You gotta know when to hold ‘em

I have been thinking lately about practice patterns and interventions lately. I went for my annual female exam recently, and was chastised by the family medicine resident because I haven’t had a mammogram yet. Gizabeth wrote about a similar discussion with her physician at Mothers in Medicine. She opted to get the mammogram. I argued with the resident. I left with a prescription to get breast ultrasound, which I am unlikely to fill.

I have seen doctors recommend mammograms to patients starting at 35 or 40. I have never personally seen anyone go by the USPSTF recommendations for low risk women to wait until 50.

I told the resident I was going by the USPSTF recommendations, and I thought mammography would be a poor screening tool for me and my particular set of circumstances. I breastfed for a combined three and a half years. I don’t smoke or drink excessive alcohol. I have no relatives with breast or ovarian cancer. I had my first kid in my twenties. Never used hormonal birth control. I’m white. And, my breasts are quite large. There’s not particularly fibrous, I don’t think, but that’s a lot of tissue to try to squish and see through. A lot of tissue to be repeatedly irradiated.

I am not a complete Luddite. I think mammography is an imperfect tool, but obviously saves lives. A recent study called The Swedish Two-County Study showed a life saving benefit to mammography, but according to this Time magazine article (disclosure: I haven’t read the full study yet), “In the study, women aged 40 to 49 in the screening group received a mammogram every two years; those aged 50 to 74 were screened about every three years.”

ACOG recommends ” that women in their 40s continue mammography screening every one to two years and women age 50 or older continue annual screening.”

I am not sure which group recommends screening at 35. but there probably is some medical association representing a specialty that has guidelines starting that young. For myself, I am planning on doing a baseline at 40, then probably not getting many more until I turn fifty, unless something comes up. For my patients, I will start discussing their particular risks and priorities, and we will work from there.

10 Comments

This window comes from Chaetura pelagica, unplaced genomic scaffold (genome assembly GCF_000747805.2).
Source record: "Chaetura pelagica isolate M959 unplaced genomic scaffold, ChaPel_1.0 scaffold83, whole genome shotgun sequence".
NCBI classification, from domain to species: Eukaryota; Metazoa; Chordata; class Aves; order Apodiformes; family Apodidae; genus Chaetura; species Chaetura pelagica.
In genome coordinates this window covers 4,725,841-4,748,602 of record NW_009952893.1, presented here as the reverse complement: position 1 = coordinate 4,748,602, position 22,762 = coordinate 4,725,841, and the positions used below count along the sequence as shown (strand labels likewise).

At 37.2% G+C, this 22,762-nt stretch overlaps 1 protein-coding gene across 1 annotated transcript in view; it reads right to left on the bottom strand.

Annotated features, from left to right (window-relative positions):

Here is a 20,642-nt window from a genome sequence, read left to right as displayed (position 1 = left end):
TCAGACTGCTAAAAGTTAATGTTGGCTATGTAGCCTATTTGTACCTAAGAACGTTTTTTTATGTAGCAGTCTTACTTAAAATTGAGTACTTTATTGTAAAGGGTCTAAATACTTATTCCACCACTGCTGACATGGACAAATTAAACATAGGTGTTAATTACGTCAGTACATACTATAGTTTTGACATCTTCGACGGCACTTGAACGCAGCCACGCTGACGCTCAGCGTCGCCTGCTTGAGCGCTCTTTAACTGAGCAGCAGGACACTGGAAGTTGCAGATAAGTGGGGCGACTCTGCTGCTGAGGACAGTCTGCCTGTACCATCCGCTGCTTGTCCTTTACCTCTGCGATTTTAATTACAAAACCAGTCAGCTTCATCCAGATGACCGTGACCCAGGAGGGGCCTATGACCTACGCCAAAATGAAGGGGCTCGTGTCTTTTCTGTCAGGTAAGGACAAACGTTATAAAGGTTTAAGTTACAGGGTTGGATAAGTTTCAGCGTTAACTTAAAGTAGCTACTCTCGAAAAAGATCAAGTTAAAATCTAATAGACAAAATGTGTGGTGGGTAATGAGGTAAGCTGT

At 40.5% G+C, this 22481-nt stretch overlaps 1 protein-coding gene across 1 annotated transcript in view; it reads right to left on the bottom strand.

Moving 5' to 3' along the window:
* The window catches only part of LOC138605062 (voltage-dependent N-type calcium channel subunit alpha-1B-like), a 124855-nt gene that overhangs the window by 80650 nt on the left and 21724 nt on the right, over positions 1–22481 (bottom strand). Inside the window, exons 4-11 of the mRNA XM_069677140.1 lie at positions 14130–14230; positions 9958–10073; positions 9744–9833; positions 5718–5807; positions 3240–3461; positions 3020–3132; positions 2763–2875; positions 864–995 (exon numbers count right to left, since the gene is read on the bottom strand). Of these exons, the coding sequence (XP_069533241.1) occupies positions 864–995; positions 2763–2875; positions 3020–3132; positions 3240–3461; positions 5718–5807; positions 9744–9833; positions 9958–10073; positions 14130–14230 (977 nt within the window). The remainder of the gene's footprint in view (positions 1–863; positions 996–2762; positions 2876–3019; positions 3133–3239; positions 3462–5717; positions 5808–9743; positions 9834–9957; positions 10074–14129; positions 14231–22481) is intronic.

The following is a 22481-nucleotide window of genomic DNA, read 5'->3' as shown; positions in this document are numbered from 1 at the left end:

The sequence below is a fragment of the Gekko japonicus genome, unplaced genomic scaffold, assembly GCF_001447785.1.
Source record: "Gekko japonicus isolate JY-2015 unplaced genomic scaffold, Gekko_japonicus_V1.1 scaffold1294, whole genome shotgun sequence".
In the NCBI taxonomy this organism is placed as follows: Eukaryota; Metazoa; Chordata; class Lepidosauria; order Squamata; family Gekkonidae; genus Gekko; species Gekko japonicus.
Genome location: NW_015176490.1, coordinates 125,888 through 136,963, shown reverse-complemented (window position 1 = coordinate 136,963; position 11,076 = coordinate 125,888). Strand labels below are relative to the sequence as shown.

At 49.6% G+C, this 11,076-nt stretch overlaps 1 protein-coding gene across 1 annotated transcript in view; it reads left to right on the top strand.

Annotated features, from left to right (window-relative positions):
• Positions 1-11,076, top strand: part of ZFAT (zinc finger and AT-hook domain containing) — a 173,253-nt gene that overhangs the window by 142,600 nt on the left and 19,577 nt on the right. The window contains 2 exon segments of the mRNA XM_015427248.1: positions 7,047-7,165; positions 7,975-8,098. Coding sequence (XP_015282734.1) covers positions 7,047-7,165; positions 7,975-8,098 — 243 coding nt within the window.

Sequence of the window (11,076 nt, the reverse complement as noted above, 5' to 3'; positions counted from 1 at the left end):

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10 responses to “You gotta know when to hold ‘em

  1. Great title. Now I’ve got that song stuck in my head.

  2. You’ve summed up my dilemma well. It’s hard to know what’s best to do.

    I actually have gotten harassing calls from my doctor’s office about it. When I pointed out the new guidelines, they’d never heard of it. Acted like I was majorly deluded. I told them to go look it up. And this was not long after a major publicity campaign debating the various guidelines!

    • MomTFH

      The resident actually left the room and consulted with “a colleague” about the USPSTF recommendations before coming back to talk to me about them. (I have suspicions the colleague may have been Google).

  3. Jay

    The American Cancer Society recommended the baseline at 35 years ago, with no data to support it. Whatever society it is that represents radiologists used to recommend it but no longer does. And yet it persists like a bad smell.

    I have large, cystic breasts. I’m at average risk – no pregnancies, also no excess EtOH intake, no family history, short-term hormonal birth control use. I knew I’d have an abnormal mammo and decided to wait until age 50 to start. Then I found a lump in my breast when I was 45. I had a diagnostic mammo which, indeed, was abnormal on the OTHER side. Lump turned out to be benign and I am scheduled for my next mammogram this year (I am now 50).

    • MomTFH

      I thought it was the American Cancer Society, but my Google power failed me when I tried to find it.

      It wouldn’t be as frustrating to me if it was a completely benign procedure.

  4. Val

    Think I got y’all all beat ;-) – had my first mammogram @ age 25 when [clinic which shall remain unnamed] was going on their wild tumor-hunt!
    But I didn’t have my next one until age 45:

    http://endurovet.blogspot.com/2008/10/seems-like-i-need-to-change-title-of-my.html

    I know I’m prone to the same fibrocystic lesions as my mom, so after the biopsy I haven’t rushed back for my next one… It can wait until age 50!

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